Flu season is around the corner, officials say
Upcoming flu shot clinics:
Northwest Colorado Visiting Nurse Association
2:30 to 4:30 p.m. Thursdays, ongoing
Sunset Elementary School
4 to 6 p.m. Thursdays through Nov. 19
Boys & Girls Club of Craig
4 to 6 p.m., Tuesday, Oct. 27
All clinics are all ages. Please bring Medicaid, Medicare or other insurance card. Low-cost immunizations available for uninsured adults. Cash or checks accepted.
More information: 970-871-7624
Craig — It’s now officially fall, and with the turning of the leaves comes the start of another flu season in Northwest Colorado.
Flu vaccinations are now available from the Northwest Colorado Visiting Nurse Association, at some local pharmacies and at primary care offices.
This year’s vaccine is expected to be more effective than last year’s shot, which didn’t protect against the newest strain of H3N2 influenza and therefore only had about a 13 percent effectiveness rate against the strain, according to the Centers for Disease Control and Prevention.
Typical flu vaccinations have an estimated 50 to 60 percent protection rate, meaning they are expected to stop the flu from effecting about 50 to 60 percent of people who get the shot and are exposed to the virus.
The 2015-16 flu season vaccine strain composition was announced in February. The trivalent vaccine will protect against an A-strain H1N1-like virus, a B-Yamagata lineage virus and an A-strain Switzerland variant H3N2 virus, the latter of which was most prevalent during the 2014-15 flu season. The quadrivalent vaccine will contain the trivalent viruses and a B-strain Victoria-lineage virus part of quadrivalent vaccines in 2014-14 and 2014-15 flu seasons.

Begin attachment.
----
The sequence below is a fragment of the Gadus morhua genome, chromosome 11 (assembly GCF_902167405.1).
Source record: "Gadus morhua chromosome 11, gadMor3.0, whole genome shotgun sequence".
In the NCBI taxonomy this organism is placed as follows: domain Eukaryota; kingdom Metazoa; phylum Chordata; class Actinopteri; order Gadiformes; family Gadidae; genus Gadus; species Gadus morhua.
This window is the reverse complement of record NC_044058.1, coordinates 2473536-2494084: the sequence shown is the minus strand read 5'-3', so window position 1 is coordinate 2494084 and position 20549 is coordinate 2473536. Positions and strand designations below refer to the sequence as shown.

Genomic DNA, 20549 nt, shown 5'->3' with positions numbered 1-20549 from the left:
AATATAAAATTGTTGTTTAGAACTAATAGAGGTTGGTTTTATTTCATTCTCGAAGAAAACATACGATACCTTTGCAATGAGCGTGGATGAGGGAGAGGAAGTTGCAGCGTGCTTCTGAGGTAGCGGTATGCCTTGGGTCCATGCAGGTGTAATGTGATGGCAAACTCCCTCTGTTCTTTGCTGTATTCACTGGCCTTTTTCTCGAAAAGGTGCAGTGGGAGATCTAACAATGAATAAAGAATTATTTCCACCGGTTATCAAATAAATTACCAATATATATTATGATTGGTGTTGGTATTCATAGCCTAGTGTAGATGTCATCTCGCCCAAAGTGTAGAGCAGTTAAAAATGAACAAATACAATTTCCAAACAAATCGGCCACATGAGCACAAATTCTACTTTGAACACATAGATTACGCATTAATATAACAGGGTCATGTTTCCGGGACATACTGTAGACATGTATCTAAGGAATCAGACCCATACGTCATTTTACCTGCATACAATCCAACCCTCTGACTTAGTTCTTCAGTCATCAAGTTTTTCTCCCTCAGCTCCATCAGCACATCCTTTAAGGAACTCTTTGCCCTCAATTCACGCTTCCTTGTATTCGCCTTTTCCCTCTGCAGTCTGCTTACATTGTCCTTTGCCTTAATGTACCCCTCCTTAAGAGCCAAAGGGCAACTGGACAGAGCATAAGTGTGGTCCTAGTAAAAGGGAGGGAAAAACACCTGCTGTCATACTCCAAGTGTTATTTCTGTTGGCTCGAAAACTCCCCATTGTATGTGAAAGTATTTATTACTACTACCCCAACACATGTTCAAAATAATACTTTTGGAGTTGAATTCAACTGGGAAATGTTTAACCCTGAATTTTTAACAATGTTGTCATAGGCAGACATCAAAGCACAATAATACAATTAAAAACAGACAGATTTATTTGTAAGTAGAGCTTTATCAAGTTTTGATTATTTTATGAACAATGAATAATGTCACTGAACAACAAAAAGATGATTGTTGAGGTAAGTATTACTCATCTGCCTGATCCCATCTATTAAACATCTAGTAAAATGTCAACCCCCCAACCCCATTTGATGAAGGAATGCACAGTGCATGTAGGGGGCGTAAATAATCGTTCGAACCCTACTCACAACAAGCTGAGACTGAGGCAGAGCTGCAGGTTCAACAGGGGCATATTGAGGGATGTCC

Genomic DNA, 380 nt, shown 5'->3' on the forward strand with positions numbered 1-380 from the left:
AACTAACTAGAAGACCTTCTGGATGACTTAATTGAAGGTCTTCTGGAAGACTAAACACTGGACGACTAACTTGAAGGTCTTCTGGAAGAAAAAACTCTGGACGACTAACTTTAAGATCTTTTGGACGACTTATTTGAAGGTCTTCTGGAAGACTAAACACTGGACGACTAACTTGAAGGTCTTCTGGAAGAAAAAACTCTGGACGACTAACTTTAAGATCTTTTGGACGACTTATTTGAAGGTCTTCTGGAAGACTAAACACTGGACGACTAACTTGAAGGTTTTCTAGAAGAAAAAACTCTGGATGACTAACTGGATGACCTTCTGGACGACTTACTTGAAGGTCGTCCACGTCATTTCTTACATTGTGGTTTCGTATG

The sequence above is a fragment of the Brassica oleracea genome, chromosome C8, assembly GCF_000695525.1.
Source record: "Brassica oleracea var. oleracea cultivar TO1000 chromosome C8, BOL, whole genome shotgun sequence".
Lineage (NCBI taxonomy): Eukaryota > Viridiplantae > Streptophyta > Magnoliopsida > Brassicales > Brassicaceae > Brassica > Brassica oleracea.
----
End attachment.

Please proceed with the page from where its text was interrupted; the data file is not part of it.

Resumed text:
“The 2014-15 Influenza vaccine for H3N2 was not a good match. This year’s H3N2 strain in the vaccine appears to be a better match,” said Janice Poirot, a public health nurse with the Northwest Colorado Visiting Nurse Association.
Poirot’s observations are in line with information presented during a press briefing that took place on Sept. 17 about the upcoming flu season that included a presentation by Tom Frieden, director of the U.S. Centers for Disease Control and Prevention
Frieden said that the Switzerland variant H3N2 strain is part of this year’s vaccine and early indicators suggest the vaccine will be more successful overall this year.
According to Frieden, about half of the U.S. population was vaccinated last year, including 89 percent of doctors and nurses and 95 percent of pharmacists.
The vaccine is recommended for everyone in the United States older than 6 months.
Still, Physician Assistant Maggie Anderson at The Memorial Hospital Clinic in Craig recommends that people do their research.
“I feel like a lot of people just get vaccines without looking into what they are and what the side effects are,” Anderson said. “With the flu vaccine, there’s the risk of not having coverage for the particular strains out there.”
TMH Clinic saw a lot of cases of flu last year, and most of the patients had been vaccinated, she said. Nonetheless, Anderson suggested that the vaccine could be worthwhile for those who spend a lot of time around people with compromised immune systems, in order to help protect them from getting sick.
“More than anything I would recommend that people wash their hands, or if they have a cough, to wear a mask so they don’t get anybody sick,” Anderson said.
Reporter Lauren Blair contributed to this article.
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